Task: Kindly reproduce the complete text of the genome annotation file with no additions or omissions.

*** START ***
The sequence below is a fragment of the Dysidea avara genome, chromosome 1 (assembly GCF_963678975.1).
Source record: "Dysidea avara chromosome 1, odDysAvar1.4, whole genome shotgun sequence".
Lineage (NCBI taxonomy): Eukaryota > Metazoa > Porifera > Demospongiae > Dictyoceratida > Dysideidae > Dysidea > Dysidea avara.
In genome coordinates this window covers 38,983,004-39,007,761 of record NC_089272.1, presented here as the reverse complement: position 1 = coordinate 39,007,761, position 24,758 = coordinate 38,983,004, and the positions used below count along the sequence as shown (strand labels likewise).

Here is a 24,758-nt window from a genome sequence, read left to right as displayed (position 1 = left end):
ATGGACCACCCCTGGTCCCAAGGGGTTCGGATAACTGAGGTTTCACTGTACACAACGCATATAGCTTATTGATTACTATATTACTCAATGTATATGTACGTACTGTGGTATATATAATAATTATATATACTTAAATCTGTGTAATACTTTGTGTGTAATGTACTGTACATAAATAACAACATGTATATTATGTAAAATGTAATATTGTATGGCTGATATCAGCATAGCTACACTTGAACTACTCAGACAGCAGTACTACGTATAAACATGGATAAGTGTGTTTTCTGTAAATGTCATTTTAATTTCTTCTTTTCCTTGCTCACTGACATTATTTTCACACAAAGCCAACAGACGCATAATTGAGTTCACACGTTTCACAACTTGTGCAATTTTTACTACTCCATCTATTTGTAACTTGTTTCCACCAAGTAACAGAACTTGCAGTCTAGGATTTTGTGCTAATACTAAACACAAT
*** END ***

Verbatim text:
The sequence below is a fragment of the Dysidea avara genome, chromosome 1 (assembly GCF_963678975.1).
Source record: "Dysidea avara chromosome 1, odDysAvar1.4, whole genome shotgun sequence".
Lineage (NCBI taxonomy): Eukaryota > Metazoa > Porifera > Demospongiae > Dictyoceratida > Dysideidae > Dysidea > Dysidea avara.
In genome coordinates this window covers 38,983,004-39,007,761 of record NC_089272.1, presented here as the reverse complement: position 1 = coordinate 39,007,761, position 24,758 = coordinate 38,983,004, and the positions used below count along the sequence as shown (strand labels likewise).

Here is a 24,758-nt window from a genome sequence, read left to right as displayed (position 1 = left end):
ATGGACCACCCCTGGTCCCAAGGGGTTCGGATAACTGAGGTTTCACTGTACACAACGCATATAGCTTATTGATTACTATATTACTCAATGTATATGTACGTACTGTGGTATATATAATAATTATATATACTTAAATCTGTGTAATACTTTGTGTGTAATGTACTGTACATAAATAACAACATGTATATTATGTAAAATGTAATATTGTATGGCTGATATCAGCATAGCTACACTTGAACTACTCAGACAGCAGTACTACGTATAAACATGGATAAGTGTGTTTTCTGTAAATGTCATTTTAATTTCTTCTTTTCCTTGCTCACTGACATTATTTTCACACAAAGCCAACAGACGCATAATTGAGTTCACACGTTTCACAACTTGTGCAATTTTTACTACTCCATCTATTTGTAACTTGTTTCCACCAAGTAACAGAACTTGCAGTCTAGGATTTTGTGCTAATACTAAACACAAT